In a dark, glassy

I am Sir Oracle,
And when I ope my lips, let no dog bark!

—Gratiano, from Shakespeare’s The Merchant of Venice, entered in the Stationers' Register on this day in 1598


Which of us has not felt in his heart a half-warmed fish?

July 22, 1844: William Spooner was born on this day in 1844. The only full-length biography of Spooner, a 1977 study by William Hayter, gives just ten pages to purported Spoonerisms such as the above, most of the book a determined attempt to recognize Spooner as one of Oxford’s most respected dons rather than its “great metaphasiarch” (Punch magazine). Spooner did say “in a dark, glassy,” and he apparently informed one wedding couple that they were now “loifully jawned in holy matrimony,” but most of the apocryphal Spoonerisms are unreliable. Most seem to be undergraduate concoctions, the lads taking aim at an easy target. “The Spoo,” as they called him, had a “mild, buttery, high-pitched, slightly lisping” voice; he was also an albino, and very short, his large head and blinking eyes bending over his small body in a manner that reminded more than a few of a whitish-pink shrimp.

But Spooner was given to odd misstatements and miscomprehensions. To a colleague, Stanley Casson: “Do come to dinner tonight, to meet our new Fellow, Casson.” “But Warden, I am Casson.” “Never mind, come all the same.” To an undergraduate, while handing him a cup of tea instead of the customary port: “People warned me that if I gave up port I should be less amusing, but I do not find myself any less amusing than I was before.” Perhaps more interesting that the stories of Spooner’s verbal confusions are the accounts of the physical equivalent. The most famous of these is described by the historian A. J. Toynbee:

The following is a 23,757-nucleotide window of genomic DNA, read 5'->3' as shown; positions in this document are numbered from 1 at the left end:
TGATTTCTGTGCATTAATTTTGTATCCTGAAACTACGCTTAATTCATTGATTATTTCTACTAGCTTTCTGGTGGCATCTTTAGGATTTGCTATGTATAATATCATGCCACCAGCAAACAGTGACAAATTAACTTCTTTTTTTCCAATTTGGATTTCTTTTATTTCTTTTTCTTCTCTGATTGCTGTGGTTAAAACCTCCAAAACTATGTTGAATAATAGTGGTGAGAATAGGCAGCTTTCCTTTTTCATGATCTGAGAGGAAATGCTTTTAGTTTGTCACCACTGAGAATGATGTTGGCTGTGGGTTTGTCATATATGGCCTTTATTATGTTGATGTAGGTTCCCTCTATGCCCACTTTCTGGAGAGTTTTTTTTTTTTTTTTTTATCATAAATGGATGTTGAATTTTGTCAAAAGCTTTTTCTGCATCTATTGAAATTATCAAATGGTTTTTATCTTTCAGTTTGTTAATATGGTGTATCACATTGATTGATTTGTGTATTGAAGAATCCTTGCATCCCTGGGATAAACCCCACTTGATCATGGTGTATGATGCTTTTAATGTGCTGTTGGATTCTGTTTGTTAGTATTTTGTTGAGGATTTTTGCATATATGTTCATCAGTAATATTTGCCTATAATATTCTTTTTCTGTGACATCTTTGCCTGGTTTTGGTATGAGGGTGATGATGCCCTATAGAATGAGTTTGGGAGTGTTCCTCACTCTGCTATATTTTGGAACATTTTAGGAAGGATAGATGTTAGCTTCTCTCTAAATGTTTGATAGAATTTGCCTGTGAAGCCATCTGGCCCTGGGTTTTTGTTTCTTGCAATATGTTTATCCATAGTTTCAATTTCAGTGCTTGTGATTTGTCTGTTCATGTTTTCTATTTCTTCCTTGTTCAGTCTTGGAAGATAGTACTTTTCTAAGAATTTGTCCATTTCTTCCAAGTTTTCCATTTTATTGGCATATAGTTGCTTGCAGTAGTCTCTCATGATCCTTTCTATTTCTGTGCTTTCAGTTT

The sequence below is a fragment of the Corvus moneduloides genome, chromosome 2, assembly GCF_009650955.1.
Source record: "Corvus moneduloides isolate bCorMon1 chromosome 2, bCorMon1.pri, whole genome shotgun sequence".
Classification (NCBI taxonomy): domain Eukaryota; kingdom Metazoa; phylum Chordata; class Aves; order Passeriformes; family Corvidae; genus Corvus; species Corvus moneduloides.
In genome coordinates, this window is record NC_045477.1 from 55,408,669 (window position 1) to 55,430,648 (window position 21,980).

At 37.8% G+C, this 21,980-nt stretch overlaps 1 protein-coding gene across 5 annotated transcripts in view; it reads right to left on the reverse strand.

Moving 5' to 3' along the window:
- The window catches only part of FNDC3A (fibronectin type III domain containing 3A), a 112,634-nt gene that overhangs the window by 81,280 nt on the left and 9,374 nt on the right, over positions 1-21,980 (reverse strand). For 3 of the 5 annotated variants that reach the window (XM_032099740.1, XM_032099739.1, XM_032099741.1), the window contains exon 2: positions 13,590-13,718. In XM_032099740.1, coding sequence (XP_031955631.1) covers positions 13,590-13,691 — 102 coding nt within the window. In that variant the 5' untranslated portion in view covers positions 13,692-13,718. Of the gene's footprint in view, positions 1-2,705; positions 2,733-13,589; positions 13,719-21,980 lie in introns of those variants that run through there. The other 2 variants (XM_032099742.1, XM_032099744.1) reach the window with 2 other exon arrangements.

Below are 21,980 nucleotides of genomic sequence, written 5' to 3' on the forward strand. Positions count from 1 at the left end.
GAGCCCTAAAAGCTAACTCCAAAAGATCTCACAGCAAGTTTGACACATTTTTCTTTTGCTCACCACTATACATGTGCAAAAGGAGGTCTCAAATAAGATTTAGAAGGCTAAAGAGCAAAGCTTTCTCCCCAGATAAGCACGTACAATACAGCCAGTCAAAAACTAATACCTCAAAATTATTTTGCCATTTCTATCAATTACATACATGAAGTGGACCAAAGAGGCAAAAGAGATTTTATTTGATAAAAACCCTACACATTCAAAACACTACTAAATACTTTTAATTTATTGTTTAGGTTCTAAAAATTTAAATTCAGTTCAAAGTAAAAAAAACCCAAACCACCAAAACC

The acted spoonerism was witnessed by my mother’s old friend Eleanor Jourdain. At a dinner party in Oxford, she saw Dr Spooner upset a salt-cellar and then reach for a decanter of claret. He then poured claret on the salt, drop by drop, till he had produced the little purple mound which would have been the end-product if he had spilled claret on the table-cloth and had then cast a heap of salt on the pool to absorb it.


Kenneth Calhoun (Black Moon) and Lysley Tenorio (Monstress) of the Discover Great New Writers program on B-movies, heritage, and finales.

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Once touted as the foundation for tomorrow's digital democracy, the Internet is increasingly ruled by a few corporate giants, while millions of contributors till its fields for free. Astra Taylor looks at why the web has failed to deliver a communitarian cyberscape, and offers a compelling case for restoring its original vision.

A Private Venus

Dubbed "the Italian Simenon," Giorgio Scerbanenco (1911-1969) began his crime-writing career with books set in the USA, but quickly shifted scene closer to home, the city of Milan.  In this adventure, appearing in English for the first time, his underdog hero Dr. Duca Lamberti finds himself in the middle of a seedy, scantily clad criminal racket, where the presence of an outsider could result in death.